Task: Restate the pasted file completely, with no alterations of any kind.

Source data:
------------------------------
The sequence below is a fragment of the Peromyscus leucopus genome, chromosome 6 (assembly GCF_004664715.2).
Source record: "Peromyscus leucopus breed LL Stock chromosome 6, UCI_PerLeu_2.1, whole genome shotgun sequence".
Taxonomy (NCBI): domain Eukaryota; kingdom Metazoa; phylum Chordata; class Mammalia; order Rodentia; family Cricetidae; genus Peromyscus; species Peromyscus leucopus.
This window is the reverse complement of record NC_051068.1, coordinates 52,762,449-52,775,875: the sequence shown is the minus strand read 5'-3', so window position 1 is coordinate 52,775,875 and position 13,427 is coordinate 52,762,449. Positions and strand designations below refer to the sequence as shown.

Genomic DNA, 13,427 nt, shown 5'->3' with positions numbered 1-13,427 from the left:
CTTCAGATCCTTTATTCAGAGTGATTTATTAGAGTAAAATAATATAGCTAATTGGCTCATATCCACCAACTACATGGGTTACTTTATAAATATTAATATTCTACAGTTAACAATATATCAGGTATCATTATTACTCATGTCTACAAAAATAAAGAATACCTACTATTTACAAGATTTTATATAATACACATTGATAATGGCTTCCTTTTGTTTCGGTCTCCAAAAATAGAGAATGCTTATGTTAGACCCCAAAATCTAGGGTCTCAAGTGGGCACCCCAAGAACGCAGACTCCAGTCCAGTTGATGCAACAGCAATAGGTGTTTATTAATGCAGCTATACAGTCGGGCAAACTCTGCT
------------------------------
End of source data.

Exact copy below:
The sequence below is a fragment of the Peromyscus leucopus genome, chromosome 6 (assembly GCF_004664715.2).
Source record: "Peromyscus leucopus breed LL Stock chromosome 6, UCI_PerLeu_2.1, whole genome shotgun sequence".
Taxonomy (NCBI): domain Eukaryota; kingdom Metazoa; phylum Chordata; class Mammalia; order Rodentia; family Cricetidae; genus Peromyscus; species Peromyscus leucopus.
This window is the reverse complement of record NC_051068.1, coordinates 52,762,449-52,775,875: the sequence shown is the minus strand read 5'-3', so window position 1 is coordinate 52,775,875 and position 13,427 is coordinate 52,762,449. Positions and strand designations below refer to the sequence as shown.

Genomic DNA, 13,427 nt, shown 5'->3' with positions numbered 1-13,427 from the left:
CTTCAGATCCTTTATTCAGAGTGATTTATTAGAGTAAAATAATATAGCTAATTGGCTCATATCCACCAACTACATGGGTTACTTTATAAATATTAATATTCTACAGTTAACAATATATCAGGTATCATTATTACTCATGTCTACAAAAATAAAGAATACCTACTATTTACAAGATTTTATATAATACACATTGATAATGGCTTCCTTTTGTTTCGGTCTCCAAAAATAGAGAATGCTTATGTTAGACCCCAAAATCTAGGGTCTCAAGTGGGCACCCCAAGAACGCAGACTCCAGTCCAGTTGATGCAACAGCAATAGGTGTTTATTAATGCAGCTATACAGTCGGGCAAACTCTGCT